According to Masuda, the success of Pokémon Go inspired the company to think of Pokemon in a new way. “[R]eally we think it introduced a lot of people to Pokémon, the idea of catching Pokémon, the idea of a Pokéball,” he said. And because of that we really wanted to expand on that kind of idea of what a Pokémon RPG could be, something that’s broader, for everyone.”
That “something broader,” says Masuda, is “merging those two audiences into one game that we all can have fun and play.” The company has no desire to leave the 800 million downloads of Pokémon Go behind with their new RPG.
“[O]ne of the things we really focused on was that experience of allowing for, for example, parents to kind of go out and catch Pokémon for Pokémon Go and then give some of those to maybe their kid, who’s playing Let’s Go Pikachu on Switch for example,” Masuda said.
For this reason, Masuda is shaking up the formula with the Let’s Go games. “I’ve been the director on the main series Pokémon RPGs — most of them, up until now — and there are a lot of kind of core tenets or rules of the series that I’ve never broke up until now,” he said, citing battles to catch wild Pokémon as one example.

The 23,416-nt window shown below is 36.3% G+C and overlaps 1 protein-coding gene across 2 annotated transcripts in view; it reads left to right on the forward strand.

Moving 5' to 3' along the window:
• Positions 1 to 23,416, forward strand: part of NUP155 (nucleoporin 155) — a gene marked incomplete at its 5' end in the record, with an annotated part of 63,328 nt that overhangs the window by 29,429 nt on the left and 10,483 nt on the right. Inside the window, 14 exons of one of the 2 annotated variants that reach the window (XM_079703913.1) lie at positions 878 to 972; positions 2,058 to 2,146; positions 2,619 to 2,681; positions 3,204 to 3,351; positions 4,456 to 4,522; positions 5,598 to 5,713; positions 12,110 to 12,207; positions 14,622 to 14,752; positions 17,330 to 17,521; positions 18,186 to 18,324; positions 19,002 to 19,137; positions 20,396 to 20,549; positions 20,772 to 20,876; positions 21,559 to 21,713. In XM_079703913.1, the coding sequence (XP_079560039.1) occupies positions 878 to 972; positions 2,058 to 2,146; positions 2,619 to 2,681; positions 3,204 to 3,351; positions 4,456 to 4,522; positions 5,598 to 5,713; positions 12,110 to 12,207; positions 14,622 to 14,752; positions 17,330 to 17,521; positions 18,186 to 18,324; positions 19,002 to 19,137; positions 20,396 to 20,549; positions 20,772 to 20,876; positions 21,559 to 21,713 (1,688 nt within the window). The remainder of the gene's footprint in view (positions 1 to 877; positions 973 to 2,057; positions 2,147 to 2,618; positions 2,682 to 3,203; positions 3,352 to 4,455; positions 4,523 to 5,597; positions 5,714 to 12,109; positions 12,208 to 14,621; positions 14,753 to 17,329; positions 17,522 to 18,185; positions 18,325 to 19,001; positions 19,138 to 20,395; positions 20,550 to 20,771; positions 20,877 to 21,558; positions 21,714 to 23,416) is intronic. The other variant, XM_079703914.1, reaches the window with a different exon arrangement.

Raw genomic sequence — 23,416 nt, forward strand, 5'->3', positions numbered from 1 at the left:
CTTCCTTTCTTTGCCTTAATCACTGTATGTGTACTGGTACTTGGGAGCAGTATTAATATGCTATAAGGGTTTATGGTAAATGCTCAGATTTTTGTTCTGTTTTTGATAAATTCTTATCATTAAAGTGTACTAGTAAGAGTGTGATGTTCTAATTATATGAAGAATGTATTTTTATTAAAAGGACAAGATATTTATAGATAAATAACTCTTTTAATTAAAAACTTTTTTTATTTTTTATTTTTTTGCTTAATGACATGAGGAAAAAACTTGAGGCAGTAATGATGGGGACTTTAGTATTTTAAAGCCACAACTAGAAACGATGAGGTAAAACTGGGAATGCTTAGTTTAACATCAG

“That was one of the things that we just never wanted to change but, with these games specifically, I wanted to create a new experience for kids and with this time I decided to shift that towards more of a kind of casual, lighter experience.”
His hope is that hardcore players, rather than eschewing the Let’s Go games, will come together with new players to enjoy Pokémon. “[W]hat I really want to do with these games is prevent both of these types of players from going in different directions, and I’m hoping that these games will kind of bring them together,” Masuda said.
“So what would make me happiest would be if Pokémon Go players and traditional Pokémon RPG players actually come together and are throwing out Pokéballs together, either with the Joy-Con or using their smartphones, and really enjoying Pokémon together.”